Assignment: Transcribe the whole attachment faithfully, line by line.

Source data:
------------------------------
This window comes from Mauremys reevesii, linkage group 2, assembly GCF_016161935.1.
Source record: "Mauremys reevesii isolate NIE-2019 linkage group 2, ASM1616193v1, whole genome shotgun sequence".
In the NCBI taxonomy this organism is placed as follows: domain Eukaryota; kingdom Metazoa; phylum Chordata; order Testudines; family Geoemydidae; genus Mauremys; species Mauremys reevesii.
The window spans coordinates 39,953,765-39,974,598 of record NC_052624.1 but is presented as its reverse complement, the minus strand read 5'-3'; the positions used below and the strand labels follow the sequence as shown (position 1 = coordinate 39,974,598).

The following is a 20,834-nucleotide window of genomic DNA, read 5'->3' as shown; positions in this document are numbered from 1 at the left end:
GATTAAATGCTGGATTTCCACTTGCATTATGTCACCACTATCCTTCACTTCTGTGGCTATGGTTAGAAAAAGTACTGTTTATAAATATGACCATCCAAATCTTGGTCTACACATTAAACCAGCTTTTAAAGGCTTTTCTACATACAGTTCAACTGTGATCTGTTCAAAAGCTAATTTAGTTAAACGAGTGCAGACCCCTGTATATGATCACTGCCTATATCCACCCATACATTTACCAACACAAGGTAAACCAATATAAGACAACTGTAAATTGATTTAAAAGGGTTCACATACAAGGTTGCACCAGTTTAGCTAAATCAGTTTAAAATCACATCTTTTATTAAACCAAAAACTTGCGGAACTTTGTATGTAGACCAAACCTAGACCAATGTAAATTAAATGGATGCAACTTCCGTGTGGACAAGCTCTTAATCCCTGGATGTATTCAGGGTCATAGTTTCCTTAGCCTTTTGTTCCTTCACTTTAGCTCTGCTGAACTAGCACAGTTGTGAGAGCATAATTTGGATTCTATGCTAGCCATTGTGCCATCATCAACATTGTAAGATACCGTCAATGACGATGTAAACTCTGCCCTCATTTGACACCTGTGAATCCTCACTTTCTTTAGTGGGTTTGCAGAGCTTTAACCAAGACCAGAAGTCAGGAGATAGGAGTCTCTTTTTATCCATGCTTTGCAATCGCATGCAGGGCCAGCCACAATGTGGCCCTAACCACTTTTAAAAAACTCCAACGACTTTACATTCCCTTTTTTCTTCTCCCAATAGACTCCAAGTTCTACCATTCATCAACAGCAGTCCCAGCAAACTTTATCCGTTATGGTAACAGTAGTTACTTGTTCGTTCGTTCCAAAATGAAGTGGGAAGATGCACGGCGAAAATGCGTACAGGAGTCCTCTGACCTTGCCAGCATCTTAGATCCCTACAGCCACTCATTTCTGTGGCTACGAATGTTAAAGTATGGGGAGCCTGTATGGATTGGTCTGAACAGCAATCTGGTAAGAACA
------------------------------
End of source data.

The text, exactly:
This window comes from Mauremys reevesii, linkage group 2, assembly GCF_016161935.1.
Source record: "Mauremys reevesii isolate NIE-2019 linkage group 2, ASM1616193v1, whole genome shotgun sequence".
In the NCBI taxonomy this organism is placed as follows: domain Eukaryota; kingdom Metazoa; phylum Chordata; order Testudines; family Geoemydidae; genus Mauremys; species Mauremys reevesii.
The window spans coordinates 39,953,765-39,974,598 of record NC_052624.1 but is presented as its reverse complement, the minus strand read 5'-3'; the positions used below and the strand labels follow the sequence as shown (position 1 = coordinate 39,974,598).

The following is a 20,834-nucleotide window of genomic DNA, read 5'->3' as shown; positions in this document are numbered from 1 at the left end:
GATTAAATGCTGGATTTCCACTTGCATTATGTCACCACTATCCTTCACTTCTGTGGCTATGGTTAGAAAAAGTACTGTTTATAAATATGACCATCCAAATCTTGGTCTACACATTAAACCAGCTTTTAAAGGCTTTTCTACATACAGTTCAACTGTGATCTGTTCAAAAGCTAATTTAGTTAAACGAGTGCAGACCCCTGTATATGATCACTGCCTATATCCACCCATACATTTACCAACACAAGGTAAACCAATATAAGACAACTGTAAATTGATTTAAAAGGGTTCACATACAAGGTTGCACCAGTTTAGCTAAATCAGTTTAAAATCACATCTTTTATTAAACCAAAAACTTGCGGAACTTTGTATGTAGACCAAACCTAGACCAATGTAAATTAAATGGATGCAACTTCCGTGTGGACAAGCTCTTAATCCCTGGATGTATTCAGGGTCATAGTTTCCTTAGCCTTTTGTTCCTTCACTTTAGCTCTGCTGAACTAGCACAGTTGTGAGAGCATAATTTGGATTCTATGCTAGCCATTGTGCCATCATCAACATTGTAAGATACCGTCAATGACGATGTAAACTCTGCCCTCATTTGACACCTGTGAATCCTCACTTTCTTTAGTGGGTTTGCAGAGCTTTAACCAAGACCAGAAGTCAGGAGATAGGAGTCTCTTTTTATCCATGCTTTGCAATCGCATGCAGGGCCAGCCACAATGTGGCCCTAACCACTTTTAAAAAACTCCAACGACTTTACATTCCCTTTTTTCTTCTCCCAATAGACTCCAAGTTCTACCATTCATCAACAGCAGTCCCAGCAAACTTTATCCGTTATGGTAACAGTAGTTACTTGTTCGTTCGTTCCAAAATGAAGTGGGAAGATGCACGGCGAAAATGCGTACAGGAGTCCTCTGACCTTGCCAGCATCTTAGATCCCTACAGCCACTCATTTCTGTGGCTACGAATGTTAAAGTATGGGGAGCCTGTATGGATTGGTCTGAACAGCAATCTGGTAAGAACA